Magazine article Workforce Management

Hro Deals Often Demand New Manager Skills

Magazine article Workforce Management

Hro Deals Often Demand New Manager Skills

Article excerpt


Human resources outsourcing providers are constantly touting the ability of an HRO arrangement to allow human resources managers to be more strategic. The thinking goes this way: Since they no longer have to oversee the administrative work, HR managers can spend more time on business strategy.

But as employers gain experience with HRO deals, many are realizing that managing these relationships requires employees who can act as project managers, understanding technological issues as well as compliance procedures and regulations.

"What it means to be strategic might not be what people originally thought it would mean," says Stan Lepeak, managing director of research at EquaTerra, a Houston-based outsourcing advisor. "A good recruiter isn't necessarily going to be good at managing a recruitment process outsourcer."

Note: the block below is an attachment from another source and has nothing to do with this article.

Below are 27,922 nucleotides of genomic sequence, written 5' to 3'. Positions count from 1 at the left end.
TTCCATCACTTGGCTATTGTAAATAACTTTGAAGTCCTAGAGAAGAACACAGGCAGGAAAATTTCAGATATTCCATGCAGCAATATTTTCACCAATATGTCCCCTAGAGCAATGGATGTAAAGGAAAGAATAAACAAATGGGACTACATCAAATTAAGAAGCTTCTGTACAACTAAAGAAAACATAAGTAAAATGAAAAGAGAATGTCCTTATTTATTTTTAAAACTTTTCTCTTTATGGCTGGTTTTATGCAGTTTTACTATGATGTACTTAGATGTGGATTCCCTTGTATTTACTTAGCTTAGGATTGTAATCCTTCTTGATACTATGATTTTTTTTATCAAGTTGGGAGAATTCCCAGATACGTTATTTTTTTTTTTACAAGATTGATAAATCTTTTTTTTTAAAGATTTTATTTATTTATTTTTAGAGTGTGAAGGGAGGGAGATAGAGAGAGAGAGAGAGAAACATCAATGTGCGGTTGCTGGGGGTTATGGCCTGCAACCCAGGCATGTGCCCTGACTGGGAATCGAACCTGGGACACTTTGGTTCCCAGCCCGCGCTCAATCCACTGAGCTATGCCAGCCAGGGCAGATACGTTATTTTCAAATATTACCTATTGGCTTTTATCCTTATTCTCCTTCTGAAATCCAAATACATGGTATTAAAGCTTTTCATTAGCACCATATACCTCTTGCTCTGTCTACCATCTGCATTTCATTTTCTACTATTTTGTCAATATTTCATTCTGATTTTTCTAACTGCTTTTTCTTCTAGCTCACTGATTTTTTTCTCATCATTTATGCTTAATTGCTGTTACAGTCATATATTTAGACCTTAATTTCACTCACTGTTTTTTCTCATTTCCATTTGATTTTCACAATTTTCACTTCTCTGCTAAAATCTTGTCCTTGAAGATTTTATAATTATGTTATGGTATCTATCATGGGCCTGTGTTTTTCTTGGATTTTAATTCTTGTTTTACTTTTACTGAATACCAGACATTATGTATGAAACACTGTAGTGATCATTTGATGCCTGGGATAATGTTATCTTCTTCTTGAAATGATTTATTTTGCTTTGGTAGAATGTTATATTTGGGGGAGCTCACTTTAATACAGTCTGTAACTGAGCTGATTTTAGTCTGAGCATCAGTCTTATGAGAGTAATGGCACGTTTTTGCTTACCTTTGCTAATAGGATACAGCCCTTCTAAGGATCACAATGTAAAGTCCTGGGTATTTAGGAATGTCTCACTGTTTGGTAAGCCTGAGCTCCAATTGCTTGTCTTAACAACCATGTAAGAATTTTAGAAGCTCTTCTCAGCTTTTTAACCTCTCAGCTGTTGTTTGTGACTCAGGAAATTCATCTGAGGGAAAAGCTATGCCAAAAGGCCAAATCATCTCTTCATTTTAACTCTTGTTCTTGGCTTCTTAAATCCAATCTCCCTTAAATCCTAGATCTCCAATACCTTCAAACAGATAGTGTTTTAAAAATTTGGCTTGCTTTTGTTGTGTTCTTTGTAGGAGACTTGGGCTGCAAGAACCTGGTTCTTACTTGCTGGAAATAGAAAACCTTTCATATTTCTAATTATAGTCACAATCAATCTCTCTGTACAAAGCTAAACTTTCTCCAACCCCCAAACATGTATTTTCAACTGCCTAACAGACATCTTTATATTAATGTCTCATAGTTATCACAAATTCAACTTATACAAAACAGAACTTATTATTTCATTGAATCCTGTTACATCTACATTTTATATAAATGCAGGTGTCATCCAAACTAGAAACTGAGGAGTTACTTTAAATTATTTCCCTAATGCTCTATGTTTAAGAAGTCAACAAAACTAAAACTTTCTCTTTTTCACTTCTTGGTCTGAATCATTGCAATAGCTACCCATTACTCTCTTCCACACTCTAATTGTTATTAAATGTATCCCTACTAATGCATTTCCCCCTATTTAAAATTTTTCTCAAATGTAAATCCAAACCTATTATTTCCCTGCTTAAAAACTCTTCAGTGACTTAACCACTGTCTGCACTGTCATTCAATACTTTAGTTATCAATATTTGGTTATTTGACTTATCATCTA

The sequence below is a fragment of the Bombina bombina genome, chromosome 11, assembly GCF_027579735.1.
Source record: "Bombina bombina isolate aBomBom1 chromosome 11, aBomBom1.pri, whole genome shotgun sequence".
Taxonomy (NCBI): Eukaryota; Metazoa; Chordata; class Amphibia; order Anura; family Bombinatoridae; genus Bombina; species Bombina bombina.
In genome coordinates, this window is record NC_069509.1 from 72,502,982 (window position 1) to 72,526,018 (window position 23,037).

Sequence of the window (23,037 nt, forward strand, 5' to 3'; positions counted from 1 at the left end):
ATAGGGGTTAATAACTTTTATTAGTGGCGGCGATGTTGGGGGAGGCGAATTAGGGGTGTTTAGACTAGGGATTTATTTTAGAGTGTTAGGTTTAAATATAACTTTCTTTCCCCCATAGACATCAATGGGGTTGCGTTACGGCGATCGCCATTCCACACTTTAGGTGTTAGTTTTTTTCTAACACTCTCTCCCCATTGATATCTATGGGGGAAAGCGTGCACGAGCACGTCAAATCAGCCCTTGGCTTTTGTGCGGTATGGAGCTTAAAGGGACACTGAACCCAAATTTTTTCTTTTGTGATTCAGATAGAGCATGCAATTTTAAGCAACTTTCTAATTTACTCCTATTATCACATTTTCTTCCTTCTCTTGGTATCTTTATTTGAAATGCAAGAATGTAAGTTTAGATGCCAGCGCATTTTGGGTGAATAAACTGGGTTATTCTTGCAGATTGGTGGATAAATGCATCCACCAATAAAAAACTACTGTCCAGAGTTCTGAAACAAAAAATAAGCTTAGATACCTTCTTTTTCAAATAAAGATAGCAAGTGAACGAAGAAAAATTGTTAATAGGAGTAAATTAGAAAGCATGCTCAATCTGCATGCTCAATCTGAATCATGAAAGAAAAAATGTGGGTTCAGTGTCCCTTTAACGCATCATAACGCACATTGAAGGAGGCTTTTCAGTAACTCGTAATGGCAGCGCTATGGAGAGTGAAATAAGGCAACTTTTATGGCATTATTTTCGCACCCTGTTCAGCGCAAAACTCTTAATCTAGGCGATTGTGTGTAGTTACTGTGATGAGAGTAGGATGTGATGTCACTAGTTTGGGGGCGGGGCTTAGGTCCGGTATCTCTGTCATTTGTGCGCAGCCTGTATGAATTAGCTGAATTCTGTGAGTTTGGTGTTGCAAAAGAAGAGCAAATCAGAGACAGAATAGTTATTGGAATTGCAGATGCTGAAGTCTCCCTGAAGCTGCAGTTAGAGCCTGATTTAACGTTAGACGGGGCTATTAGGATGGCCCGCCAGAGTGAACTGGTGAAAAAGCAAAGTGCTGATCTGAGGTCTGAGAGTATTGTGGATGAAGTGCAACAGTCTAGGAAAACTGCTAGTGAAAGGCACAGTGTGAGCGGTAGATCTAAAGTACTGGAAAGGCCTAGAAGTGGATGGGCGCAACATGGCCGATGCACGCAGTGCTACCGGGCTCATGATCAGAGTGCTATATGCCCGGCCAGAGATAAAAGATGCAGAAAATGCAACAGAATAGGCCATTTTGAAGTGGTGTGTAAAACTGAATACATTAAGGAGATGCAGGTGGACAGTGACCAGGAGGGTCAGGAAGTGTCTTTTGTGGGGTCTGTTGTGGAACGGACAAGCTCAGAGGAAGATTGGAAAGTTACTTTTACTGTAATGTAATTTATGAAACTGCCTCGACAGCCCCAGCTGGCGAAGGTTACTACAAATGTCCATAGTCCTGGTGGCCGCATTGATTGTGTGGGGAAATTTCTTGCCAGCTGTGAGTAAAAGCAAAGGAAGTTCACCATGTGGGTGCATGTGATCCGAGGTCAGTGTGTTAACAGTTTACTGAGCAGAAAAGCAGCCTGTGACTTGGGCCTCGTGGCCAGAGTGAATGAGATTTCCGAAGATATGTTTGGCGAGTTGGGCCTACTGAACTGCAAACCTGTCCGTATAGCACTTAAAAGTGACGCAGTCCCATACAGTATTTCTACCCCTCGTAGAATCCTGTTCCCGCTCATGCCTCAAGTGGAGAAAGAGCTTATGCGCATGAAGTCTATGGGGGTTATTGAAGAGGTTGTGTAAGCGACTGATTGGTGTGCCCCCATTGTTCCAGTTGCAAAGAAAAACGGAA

Employers can get help from HRO providers and outsourcing advisors, but ultimately they need in-house people who can manage these relationships, Lepeak says. And that can mean offering higher salaries than companies have in the past, he says.

Firms are spending 41 percent of their HRO management budgets on employees, according to a recent EquaTerra study.

"It might mean that a company has less people but pays more for those people because those skills are scarcer," he says. "This can be hard for companies just in it for the cost savings."

Employers need to spend time figuring out which of their current employees may fit the roles they need, says Mark Azzarello, director of the HR operations at International Paper in Memphis, Tennessee. …

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